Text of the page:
I'm very lucky that I've been versatile in that way. I started off as a Pontins Blue Coat. I never just wanted to be a stand-up comedian. I always loved the Brian Conley show, as he opened his show with a song; did a sketch; told some jokes and then did some stand-up. Pantomime allows you to work without lots of barriers. One minute you're doing a joke, next you've got props to play with and then you're part of the chorus. There is also quite a lot of ad libbing. It's dynamic on stage.

There is a big responsibility with panto. Eric Morecambe used to worry terribly about the Christmas show he and Ernie Wise did because he would set the tone for families' Christmas. There is that burden of expectation with panto too.

This will be my 27th pantomime. Things have changed in that time. We're probably not saying the same things that we were 20 years ago. As a comedian, you have to be adaptable, topical and relevant.

Working with some of the cast members is like slipping into a well-worn pair of socks. Some of the new cast members might feel nervous as they're walking into an institute of sorts, but everyone relaxes quickly.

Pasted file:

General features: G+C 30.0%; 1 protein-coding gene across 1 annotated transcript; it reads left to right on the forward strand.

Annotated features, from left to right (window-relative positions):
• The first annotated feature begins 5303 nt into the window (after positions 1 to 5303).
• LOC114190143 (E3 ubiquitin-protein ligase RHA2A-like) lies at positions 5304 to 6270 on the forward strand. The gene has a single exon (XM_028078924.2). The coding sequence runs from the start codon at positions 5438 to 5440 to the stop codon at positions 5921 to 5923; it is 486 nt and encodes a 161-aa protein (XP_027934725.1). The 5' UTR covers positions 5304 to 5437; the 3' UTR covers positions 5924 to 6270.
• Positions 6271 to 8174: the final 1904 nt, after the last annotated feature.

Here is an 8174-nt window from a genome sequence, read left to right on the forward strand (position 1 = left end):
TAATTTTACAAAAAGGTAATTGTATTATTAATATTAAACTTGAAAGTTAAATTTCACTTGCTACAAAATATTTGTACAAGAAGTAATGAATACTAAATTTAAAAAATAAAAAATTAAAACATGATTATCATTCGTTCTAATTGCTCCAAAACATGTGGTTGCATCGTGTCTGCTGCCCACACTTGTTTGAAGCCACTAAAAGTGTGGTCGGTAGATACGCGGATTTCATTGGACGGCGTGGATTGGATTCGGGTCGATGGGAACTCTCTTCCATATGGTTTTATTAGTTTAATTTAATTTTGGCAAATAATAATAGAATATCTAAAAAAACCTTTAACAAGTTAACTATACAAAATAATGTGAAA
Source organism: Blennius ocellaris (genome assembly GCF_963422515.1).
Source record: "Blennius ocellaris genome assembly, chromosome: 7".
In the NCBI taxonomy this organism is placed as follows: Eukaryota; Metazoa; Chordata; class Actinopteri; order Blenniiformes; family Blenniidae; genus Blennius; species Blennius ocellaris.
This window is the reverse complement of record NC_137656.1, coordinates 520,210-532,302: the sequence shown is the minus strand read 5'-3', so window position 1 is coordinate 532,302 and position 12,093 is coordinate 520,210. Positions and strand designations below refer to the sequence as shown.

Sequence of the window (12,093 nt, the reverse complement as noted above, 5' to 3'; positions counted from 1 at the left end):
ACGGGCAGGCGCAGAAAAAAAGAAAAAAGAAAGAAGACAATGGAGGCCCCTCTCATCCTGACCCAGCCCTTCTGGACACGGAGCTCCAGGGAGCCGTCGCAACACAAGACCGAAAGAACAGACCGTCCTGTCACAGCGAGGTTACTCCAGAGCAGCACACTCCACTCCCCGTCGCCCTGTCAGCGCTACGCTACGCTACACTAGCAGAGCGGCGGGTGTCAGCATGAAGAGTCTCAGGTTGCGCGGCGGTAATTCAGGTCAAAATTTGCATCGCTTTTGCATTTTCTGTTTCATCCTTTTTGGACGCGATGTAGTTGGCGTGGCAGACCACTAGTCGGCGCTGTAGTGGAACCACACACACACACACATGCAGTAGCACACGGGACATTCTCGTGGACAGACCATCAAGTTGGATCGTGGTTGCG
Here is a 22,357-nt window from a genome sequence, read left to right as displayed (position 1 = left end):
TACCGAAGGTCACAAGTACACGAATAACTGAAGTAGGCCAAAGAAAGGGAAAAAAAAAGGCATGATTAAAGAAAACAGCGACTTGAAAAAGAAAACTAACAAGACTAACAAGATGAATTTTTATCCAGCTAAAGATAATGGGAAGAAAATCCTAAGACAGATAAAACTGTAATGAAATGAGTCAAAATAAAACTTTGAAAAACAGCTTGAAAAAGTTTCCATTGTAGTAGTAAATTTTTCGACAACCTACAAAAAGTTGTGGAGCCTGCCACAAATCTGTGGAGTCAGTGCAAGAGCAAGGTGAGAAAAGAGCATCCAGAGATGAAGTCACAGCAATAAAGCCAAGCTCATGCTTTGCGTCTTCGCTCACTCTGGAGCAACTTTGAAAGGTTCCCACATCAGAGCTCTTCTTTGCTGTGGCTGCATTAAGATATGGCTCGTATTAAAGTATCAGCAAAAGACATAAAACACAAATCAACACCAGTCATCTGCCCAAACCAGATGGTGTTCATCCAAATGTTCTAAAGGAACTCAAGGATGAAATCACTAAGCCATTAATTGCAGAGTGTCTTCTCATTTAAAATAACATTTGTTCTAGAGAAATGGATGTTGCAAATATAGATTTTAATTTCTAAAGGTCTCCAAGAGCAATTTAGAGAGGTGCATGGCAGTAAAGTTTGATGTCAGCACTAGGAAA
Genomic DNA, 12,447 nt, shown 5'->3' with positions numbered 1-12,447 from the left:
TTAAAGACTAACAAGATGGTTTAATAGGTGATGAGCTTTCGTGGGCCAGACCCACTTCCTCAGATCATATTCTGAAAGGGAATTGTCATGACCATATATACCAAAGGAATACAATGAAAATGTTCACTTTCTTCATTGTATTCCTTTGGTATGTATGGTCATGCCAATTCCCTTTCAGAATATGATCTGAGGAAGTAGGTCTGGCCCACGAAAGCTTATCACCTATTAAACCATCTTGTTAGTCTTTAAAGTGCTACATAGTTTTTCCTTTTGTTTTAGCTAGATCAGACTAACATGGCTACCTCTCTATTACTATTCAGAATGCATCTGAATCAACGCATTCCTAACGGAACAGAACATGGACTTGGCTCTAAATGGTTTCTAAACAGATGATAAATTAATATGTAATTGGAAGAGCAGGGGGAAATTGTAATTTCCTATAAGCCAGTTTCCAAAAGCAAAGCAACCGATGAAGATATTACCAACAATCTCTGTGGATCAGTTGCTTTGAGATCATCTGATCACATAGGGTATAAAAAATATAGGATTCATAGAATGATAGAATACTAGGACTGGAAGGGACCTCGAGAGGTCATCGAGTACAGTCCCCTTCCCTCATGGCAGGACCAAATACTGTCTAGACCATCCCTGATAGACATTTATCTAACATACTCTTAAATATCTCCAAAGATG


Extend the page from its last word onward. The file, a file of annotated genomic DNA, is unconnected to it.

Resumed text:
As comedians, we're not trying to save the world, we're just trying to make people happy for two and a half hours. I'm a father of three children. People spend a lot of money on tickets and I always think I've got to deliver. I want to make sure that the whole family has a great time.'

Beauty & The Beast, Devonshire Park Theatre, Eastbourne, December 8 - January,14, 2024. From £15.50, www.eastbournetheatres.co.uk/events/beautyandthebeast2023

Great British Life: There ain't nothing like a dame: Justin in costume. Squashed Robot 536There ain't nothing like a dame: Justin in costume. Squashed Robot 536 (Image: Squashed Robot)

‘Being in a panto is not just a gig, it's a gift’

Justin Brett plays Dame Susie Saucisson in Beauty & The Beast in Horsham